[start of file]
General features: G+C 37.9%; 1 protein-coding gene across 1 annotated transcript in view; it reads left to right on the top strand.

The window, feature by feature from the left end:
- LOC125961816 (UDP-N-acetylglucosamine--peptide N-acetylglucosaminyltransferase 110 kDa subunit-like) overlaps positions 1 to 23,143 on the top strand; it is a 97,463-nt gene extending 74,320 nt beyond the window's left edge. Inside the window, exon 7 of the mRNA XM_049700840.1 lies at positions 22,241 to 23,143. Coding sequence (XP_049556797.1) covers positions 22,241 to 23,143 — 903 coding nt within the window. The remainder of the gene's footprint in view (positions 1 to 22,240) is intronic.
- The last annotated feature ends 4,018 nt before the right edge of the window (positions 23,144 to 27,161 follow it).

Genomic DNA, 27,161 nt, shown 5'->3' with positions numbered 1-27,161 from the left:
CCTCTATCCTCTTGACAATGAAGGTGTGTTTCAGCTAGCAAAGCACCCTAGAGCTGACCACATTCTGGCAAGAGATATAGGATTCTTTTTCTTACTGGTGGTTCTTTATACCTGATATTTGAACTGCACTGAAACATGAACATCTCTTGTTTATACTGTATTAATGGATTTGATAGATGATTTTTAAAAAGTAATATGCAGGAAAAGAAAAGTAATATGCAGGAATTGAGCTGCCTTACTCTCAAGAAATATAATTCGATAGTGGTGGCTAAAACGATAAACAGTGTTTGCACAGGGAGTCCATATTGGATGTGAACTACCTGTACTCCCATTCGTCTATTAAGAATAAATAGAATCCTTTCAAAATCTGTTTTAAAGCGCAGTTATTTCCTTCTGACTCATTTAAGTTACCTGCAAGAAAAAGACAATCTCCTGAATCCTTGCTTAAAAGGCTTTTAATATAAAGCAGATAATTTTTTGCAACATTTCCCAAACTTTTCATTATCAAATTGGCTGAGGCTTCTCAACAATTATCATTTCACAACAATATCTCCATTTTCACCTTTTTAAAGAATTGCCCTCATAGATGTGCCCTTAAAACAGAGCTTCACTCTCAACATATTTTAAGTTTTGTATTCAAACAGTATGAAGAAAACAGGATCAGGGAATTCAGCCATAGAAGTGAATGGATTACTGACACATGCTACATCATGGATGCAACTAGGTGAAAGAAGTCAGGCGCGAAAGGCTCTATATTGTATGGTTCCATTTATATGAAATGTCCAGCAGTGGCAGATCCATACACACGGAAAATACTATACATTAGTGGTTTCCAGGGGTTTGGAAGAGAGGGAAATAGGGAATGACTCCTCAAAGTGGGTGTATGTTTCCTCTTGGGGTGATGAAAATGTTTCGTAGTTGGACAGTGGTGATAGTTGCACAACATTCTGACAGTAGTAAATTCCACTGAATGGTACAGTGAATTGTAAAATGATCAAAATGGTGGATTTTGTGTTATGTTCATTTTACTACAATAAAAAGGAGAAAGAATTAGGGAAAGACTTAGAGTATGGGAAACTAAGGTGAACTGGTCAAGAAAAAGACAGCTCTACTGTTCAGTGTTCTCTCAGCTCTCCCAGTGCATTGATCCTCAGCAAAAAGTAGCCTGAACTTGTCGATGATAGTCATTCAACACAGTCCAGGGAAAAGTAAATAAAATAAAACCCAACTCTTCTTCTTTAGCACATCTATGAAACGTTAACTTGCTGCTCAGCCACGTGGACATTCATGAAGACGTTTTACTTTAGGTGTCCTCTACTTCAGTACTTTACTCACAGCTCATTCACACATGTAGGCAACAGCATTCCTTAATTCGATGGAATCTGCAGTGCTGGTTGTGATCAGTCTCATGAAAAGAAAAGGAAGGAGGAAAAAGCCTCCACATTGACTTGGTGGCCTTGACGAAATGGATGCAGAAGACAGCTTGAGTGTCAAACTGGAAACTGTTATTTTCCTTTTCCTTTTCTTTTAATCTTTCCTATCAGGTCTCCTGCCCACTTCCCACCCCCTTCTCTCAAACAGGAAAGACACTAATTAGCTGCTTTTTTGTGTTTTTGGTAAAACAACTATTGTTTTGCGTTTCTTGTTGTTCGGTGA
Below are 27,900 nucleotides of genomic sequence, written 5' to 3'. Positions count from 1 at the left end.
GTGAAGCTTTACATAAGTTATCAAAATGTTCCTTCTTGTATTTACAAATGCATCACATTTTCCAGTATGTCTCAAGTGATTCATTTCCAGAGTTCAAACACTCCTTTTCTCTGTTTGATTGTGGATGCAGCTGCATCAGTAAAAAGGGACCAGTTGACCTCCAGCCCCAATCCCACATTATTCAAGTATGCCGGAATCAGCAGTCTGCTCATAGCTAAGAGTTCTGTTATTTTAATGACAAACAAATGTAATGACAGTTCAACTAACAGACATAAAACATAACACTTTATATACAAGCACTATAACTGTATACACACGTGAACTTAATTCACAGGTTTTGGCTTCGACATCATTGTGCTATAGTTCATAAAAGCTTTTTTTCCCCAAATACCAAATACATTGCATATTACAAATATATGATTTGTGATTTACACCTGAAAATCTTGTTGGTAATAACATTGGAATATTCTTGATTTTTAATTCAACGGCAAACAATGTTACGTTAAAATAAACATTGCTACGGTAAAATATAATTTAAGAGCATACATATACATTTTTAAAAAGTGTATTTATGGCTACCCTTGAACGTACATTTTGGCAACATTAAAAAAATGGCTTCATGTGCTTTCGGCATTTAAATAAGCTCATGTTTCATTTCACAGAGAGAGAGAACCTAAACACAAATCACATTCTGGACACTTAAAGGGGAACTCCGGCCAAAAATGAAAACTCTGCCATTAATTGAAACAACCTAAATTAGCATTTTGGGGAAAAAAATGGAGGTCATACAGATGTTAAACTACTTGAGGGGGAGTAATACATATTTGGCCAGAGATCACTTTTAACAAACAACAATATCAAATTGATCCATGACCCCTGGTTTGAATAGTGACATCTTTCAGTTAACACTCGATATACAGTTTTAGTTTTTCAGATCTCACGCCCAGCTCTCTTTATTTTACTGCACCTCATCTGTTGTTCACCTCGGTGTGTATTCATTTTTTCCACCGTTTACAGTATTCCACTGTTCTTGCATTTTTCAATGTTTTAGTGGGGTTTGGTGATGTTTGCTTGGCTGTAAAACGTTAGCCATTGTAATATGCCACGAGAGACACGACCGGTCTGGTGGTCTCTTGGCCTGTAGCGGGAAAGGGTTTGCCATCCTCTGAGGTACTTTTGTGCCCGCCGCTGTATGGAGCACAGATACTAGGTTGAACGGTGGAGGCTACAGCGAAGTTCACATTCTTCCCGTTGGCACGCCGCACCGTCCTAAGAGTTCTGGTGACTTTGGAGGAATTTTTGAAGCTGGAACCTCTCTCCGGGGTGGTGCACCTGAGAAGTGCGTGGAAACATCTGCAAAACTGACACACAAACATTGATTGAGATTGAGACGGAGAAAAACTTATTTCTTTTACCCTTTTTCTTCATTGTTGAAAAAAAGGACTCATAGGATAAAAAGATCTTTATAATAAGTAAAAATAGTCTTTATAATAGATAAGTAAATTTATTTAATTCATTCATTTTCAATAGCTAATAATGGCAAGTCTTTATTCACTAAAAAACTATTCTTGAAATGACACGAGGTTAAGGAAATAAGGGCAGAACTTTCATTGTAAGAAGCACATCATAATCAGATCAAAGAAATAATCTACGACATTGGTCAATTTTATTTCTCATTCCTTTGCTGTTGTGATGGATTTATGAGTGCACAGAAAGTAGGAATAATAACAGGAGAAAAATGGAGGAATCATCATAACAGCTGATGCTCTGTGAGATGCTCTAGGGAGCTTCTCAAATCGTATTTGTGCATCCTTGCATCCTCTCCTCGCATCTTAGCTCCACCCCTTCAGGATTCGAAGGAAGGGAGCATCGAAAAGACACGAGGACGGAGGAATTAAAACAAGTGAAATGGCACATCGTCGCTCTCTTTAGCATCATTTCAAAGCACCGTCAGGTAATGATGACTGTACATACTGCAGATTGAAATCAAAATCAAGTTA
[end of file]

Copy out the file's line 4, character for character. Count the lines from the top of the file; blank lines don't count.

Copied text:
- The last annotated feature ends 4,018 nt before the right edge of the window (positions 23,144 to 27,161 follow it).